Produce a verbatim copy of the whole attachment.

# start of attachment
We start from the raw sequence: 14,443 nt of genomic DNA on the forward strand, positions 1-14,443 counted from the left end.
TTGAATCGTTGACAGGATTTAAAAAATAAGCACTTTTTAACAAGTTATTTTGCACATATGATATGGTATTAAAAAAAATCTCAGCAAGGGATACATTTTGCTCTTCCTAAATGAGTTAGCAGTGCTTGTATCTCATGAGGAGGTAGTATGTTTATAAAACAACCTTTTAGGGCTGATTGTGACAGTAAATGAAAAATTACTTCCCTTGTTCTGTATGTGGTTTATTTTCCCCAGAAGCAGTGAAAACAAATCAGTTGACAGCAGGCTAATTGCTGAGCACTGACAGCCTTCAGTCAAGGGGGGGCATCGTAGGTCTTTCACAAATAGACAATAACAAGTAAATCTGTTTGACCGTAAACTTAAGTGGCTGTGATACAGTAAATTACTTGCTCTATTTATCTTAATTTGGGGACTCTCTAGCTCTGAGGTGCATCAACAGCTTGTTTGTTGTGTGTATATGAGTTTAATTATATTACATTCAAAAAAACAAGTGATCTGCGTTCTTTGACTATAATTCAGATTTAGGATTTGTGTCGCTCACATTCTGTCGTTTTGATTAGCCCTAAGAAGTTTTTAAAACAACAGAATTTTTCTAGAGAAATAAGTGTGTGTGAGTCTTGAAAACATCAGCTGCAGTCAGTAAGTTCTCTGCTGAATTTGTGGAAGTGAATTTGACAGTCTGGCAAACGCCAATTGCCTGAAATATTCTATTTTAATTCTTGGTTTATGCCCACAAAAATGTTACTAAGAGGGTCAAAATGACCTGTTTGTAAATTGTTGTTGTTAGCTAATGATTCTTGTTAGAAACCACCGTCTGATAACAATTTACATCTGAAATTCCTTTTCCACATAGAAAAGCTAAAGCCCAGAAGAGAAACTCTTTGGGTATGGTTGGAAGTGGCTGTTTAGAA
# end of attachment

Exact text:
We start from the raw sequence: 14,443 nt of genomic DNA on the forward strand, positions 1-14,443 counted from the left end.
TTGAATCGTTGACAGGATTTAAAAAATAAGCACTTTTTAACAAGTTATTTTGCACATATGATATGGTATTAAAAAAAATCTCAGCAAGGGATACATTTTGCTCTTCCTAAATGAGTTAGCAGTGCTTGTATCTCATGAGGAGGTAGTATGTTTATAAAACAACCTTTTAGGGCTGATTGTGACAGTAAATGAAAAATTACTTCCCTTGTTCTGTATGTGGTTTATTTTCCCCAGAAGCAGTGAAAACAAATCAGTTGACAGCAGGCTAATTGCTGAGCACTGACAGCCTTCAGTCAAGGGGGGGCATCGTAGGTCTTTCACAAATAGACAATAACAAGTAAATCTGTTTGACCGTAAACTTAAGTGGCTGTGATACAGTAAATTACTTGCTCTATTTATCTTAATTTGGGGACTCTCTAGCTCTGAGGTGCATCAACAGCTTGTTTGTTGTGTGTATATGAGTTTAATTATATTACATTCAAAAAAACAAGTGATCTGCGTTCTTTGACTATAATTCAGATTTAGGATTTGTGTCGCTCACATTCTGTCGTTTTGATTAGCCCTAAGAAGTTTTTAAAACAACAGAATTTTTCTAGAGAAATAAGTGTGTGTGAGTCTTGAAAACATCAGCTGCAGTCAGTAAGTTCTCTGCTGAATTTGTGGAAGTGAATTTGACAGTCTGGCAAACGCCAATTGCCTGAAATATTCTATTTTAATTCTTGGTTTATGCCCACAAAAATGTTACTAAGAGGGTCAAAATGACCTGTTTGTAAATTGTTGTTGTTAGCTAATGATTCTTGTTAGAAACCACCGTCTGATAACAATTTACATCTGAAATTCCTTTTCCACATAGAAAAGCTAAAGCCCAGAAGAGAAACTCTTTGGGTATGGTTGGAAGTGGCTGTTTAGAA